Technology To Track Health On The Rise

A database of health technology companies shows that there has been significant growth in the investment in health and wellness data tracking technology. The number of companies that offer or are working on self-management tools for individuals rose by 35 percent in 2012. Cell phone applications and other technology may help patients track their own health conditions and avoid medical mistakes caused by a lack of information. Individuals primarily used technology to track the weight or monitor chronic health conditions such as Crohn’s disease or diabetes.

The Pew Research Center conducted a survey as part of their Internet and American Life Project. The survey revealed that 21 percent of people who track some aspect of their health used technology to do so. With nearly 13,000 health and fitness applications available to consumers, the number of people turning to smartphones to monitor their health will likely continue to rise. According to the survey, the people who used technology to monitor their health had changed their overall approach as a result.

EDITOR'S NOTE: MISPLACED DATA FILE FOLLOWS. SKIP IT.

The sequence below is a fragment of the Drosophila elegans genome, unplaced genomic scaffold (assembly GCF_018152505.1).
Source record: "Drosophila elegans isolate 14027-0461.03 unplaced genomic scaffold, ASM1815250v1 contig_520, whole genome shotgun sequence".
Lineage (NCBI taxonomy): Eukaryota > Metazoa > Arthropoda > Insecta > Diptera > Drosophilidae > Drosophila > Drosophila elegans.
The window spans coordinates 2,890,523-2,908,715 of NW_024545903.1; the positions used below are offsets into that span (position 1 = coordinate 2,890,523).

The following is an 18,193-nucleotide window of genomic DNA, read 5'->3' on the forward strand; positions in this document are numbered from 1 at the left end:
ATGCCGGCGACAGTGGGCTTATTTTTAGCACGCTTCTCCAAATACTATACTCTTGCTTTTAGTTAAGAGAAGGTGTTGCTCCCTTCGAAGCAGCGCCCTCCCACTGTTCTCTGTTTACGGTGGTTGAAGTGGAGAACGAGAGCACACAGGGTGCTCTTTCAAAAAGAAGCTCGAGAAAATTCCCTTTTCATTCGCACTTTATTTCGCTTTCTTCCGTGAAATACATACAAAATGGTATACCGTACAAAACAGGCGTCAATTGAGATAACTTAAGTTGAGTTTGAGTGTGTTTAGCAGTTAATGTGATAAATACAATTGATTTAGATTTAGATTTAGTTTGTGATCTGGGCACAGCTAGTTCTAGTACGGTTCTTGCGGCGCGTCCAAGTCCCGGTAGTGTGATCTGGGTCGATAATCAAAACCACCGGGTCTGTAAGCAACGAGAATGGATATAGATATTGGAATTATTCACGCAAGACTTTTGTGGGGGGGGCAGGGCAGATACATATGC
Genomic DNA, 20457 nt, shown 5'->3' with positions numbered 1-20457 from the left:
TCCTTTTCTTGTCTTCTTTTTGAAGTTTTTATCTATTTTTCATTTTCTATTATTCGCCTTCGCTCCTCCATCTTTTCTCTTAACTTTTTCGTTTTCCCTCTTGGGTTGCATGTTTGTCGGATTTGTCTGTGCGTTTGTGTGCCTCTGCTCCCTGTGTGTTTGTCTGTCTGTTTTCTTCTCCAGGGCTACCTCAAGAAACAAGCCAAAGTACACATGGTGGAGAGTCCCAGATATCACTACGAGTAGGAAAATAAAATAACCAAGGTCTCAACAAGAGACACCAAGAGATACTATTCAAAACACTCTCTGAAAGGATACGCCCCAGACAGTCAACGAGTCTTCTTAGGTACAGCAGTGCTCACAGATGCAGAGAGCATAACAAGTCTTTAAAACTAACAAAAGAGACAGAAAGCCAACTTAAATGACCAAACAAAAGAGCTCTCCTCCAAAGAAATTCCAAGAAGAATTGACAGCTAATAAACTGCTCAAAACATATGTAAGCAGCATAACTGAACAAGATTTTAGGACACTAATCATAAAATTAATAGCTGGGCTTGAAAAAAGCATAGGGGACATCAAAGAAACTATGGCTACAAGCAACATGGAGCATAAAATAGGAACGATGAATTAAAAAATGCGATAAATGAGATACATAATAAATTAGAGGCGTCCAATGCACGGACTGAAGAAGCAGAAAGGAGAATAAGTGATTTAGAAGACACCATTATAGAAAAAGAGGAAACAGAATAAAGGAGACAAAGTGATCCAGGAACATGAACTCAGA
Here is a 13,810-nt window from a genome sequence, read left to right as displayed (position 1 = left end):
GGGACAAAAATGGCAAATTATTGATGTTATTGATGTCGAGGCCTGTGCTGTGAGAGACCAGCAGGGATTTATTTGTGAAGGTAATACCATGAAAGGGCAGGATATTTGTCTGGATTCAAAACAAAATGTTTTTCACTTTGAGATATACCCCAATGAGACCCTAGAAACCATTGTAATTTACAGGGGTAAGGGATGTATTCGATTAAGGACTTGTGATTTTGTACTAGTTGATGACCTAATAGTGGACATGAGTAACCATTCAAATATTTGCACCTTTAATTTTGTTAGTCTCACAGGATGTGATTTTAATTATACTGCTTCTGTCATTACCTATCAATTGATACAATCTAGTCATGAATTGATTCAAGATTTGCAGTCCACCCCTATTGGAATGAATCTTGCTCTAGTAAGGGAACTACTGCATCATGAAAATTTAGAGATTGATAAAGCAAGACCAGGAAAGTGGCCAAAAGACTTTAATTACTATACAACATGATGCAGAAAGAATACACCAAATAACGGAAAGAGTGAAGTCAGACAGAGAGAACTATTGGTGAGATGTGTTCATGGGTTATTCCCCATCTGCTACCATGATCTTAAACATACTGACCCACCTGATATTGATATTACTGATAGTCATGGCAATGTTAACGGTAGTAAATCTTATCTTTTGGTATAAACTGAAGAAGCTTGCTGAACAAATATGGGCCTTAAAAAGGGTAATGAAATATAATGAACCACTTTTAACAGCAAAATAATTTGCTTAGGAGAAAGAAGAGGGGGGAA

While technology still has a ways to go to replace memory and paper records as methods to track health data, it offers several distinct advantages. Many people do not realize how frequently and dramatically their symptoms vary. Spotting patterns and providing answers in a form doctors would find palatable could be improved by software. The Pew survey revealed that those who used devices to track several chronic conditions asked their doctors new questions or sought second opinions based on their experience.

Safety experts encourage patients to ask questions and be informed consumers when it comes to medical care. Regular tracking may help an individual ask intelligent questions or even question a treatment recommendation made by their doctor. Technology could empower individuals to make their safety a priority in receiving medical care.

Source: The New York Times, “More Using Electronics to Track Their Health,” by Milt Freudenheim, 27 January 2013